Algae on water feature / rock waterfall - looking for treatment and future prevention suggestions

doberdragon

Member
Aug 27, 2019
8
Katy, TX
So here are my chemistry stats as of today (Katy, TX for climate reference)

Pool built ~ 2008 I believe (we are 2nd home owner for about 1.5 years)
K2006 test kit
FC: 5.6
CC: 0
pH: 7.7 (my water feature is not on a separate pump, so I have it running generally when all the jets are going so my pH rises pretty regularly... I add around 4 cups of MA every few days once it is around 7.8/8.0 and drop it down to 7.2 ish)
TA: 80 (a battle with the pH to keep this above 80, adding acid drops it, so I have to bump this up somewhat regularly as well)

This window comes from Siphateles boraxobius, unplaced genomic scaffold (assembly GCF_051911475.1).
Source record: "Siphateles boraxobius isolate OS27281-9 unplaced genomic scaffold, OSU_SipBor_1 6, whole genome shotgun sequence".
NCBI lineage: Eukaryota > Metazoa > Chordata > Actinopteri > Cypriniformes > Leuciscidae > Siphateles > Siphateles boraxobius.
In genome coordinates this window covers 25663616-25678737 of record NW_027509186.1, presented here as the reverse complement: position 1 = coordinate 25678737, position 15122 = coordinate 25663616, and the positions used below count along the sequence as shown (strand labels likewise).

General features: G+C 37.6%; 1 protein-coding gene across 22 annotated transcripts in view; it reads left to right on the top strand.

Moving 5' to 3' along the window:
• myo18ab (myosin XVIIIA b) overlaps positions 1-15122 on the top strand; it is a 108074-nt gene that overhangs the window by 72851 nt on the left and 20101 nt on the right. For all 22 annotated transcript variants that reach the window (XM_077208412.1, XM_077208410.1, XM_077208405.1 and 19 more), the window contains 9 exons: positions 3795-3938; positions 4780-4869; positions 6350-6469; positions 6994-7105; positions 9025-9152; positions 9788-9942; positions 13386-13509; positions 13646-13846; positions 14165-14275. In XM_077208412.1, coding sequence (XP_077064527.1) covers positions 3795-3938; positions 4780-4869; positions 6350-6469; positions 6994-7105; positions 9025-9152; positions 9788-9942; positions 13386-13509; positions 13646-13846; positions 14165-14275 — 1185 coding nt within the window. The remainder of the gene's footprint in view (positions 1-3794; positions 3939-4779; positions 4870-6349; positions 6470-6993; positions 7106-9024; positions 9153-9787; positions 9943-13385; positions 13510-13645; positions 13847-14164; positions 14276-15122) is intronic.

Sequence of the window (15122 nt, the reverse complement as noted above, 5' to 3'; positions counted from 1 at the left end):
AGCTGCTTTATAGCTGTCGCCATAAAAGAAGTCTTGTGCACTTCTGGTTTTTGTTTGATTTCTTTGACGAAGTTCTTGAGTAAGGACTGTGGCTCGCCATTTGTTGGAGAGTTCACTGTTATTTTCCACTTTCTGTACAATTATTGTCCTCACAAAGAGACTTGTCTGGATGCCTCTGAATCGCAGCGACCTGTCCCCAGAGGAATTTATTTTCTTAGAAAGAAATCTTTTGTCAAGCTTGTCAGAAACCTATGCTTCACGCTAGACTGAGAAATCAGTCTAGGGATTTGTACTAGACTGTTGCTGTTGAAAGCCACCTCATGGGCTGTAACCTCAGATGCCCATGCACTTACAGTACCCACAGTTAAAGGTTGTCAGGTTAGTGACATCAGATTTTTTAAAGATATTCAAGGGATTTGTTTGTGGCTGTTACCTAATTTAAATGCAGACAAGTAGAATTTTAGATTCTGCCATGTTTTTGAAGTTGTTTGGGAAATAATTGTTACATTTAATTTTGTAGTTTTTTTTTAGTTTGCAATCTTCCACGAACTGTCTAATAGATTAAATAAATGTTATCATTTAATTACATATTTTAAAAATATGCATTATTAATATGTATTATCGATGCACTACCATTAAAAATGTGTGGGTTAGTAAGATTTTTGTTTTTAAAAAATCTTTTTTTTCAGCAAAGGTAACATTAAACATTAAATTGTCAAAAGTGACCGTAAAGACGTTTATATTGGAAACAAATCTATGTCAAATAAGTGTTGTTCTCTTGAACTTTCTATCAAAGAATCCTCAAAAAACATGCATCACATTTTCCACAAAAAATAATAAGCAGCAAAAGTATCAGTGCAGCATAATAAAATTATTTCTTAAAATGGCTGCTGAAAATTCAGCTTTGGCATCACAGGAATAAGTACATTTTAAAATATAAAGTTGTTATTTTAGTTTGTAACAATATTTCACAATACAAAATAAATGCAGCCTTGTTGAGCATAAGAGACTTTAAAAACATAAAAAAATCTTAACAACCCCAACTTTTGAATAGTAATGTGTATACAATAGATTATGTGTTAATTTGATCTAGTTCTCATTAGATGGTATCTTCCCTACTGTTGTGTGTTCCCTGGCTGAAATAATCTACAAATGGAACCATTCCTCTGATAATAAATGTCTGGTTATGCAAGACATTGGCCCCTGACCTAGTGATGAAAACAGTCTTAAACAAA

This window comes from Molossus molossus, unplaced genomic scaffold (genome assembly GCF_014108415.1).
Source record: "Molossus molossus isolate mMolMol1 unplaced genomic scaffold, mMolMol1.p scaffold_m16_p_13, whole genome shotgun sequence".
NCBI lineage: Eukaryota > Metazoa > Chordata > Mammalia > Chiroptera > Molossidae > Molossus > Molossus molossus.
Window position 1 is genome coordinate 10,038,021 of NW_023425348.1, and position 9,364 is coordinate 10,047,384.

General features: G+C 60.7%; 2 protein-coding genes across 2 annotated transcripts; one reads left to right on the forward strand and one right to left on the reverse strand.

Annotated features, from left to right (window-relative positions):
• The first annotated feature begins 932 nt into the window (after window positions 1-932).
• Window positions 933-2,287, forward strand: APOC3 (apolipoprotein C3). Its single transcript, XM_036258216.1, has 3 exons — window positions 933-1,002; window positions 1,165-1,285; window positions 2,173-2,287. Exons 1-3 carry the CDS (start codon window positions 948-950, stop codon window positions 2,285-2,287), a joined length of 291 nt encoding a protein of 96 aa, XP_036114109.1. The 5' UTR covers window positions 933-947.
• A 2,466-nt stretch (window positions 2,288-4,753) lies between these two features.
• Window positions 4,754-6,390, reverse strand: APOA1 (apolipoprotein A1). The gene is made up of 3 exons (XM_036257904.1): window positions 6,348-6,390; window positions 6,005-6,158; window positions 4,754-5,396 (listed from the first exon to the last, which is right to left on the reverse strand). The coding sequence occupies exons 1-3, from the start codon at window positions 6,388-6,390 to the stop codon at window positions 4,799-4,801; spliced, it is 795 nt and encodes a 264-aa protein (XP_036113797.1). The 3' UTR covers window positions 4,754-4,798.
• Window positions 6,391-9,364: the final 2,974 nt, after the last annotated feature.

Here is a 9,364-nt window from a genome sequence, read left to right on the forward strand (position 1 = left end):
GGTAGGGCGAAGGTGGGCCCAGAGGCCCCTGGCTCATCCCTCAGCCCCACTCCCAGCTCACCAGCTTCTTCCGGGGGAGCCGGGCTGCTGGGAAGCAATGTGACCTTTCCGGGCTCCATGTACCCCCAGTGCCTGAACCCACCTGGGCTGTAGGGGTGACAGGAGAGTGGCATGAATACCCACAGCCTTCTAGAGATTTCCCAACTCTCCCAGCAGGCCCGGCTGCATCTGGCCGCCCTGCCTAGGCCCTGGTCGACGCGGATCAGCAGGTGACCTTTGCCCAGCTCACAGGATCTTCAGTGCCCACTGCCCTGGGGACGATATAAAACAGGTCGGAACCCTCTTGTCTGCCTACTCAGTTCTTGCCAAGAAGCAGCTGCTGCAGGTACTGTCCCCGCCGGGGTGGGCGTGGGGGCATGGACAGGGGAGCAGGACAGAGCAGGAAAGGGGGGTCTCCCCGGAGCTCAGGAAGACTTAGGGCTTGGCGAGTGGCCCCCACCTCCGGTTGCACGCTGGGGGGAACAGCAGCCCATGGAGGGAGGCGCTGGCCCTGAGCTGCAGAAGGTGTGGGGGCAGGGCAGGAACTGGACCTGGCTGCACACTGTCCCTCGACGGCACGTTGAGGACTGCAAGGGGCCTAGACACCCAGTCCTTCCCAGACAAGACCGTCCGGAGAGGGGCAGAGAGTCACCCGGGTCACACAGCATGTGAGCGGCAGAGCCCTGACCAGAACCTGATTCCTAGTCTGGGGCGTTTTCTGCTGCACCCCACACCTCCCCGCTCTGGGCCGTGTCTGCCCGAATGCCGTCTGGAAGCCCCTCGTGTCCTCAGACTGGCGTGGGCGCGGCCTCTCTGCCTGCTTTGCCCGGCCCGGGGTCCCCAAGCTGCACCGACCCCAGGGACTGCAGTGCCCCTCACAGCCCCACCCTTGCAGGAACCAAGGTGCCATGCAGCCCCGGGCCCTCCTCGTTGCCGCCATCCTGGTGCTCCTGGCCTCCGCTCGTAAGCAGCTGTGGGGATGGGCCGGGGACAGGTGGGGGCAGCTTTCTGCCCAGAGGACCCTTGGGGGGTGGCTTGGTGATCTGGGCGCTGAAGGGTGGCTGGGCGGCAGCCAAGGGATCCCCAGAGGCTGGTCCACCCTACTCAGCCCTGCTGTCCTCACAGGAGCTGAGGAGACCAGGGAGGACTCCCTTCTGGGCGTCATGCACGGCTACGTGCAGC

CH: 370
CYA: 50 (I thought this was higher, will work to bring it up closer to 70)
Salt: 3600

I am running the main pump around 8 hours a day - the water feature is on during that time.
I run the polaris 280 around 1.5-2 hours each day.

Any other information you would want to know?

Pool looks like this:


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Pool2.JPG

The issue is I keep getting algae in this rock feature. Algae forms along the water line under the rocks, in a lot of the nooks and crannies, sometimes on top of rocks where water doesn't always flow, and in general spots as you can see. I have spent hours on weekends in the past scrubbing a lot of it that I can with a wire brush and it looks better, but it just seems to come back. I don't really get any other algae issues, I would say sometimes just little specs of green algae on the rocks at the water line around the pool, but this has only happened 2X in the 1.5 years I have owned the pool and it really only seems to happen around the water feature rocks.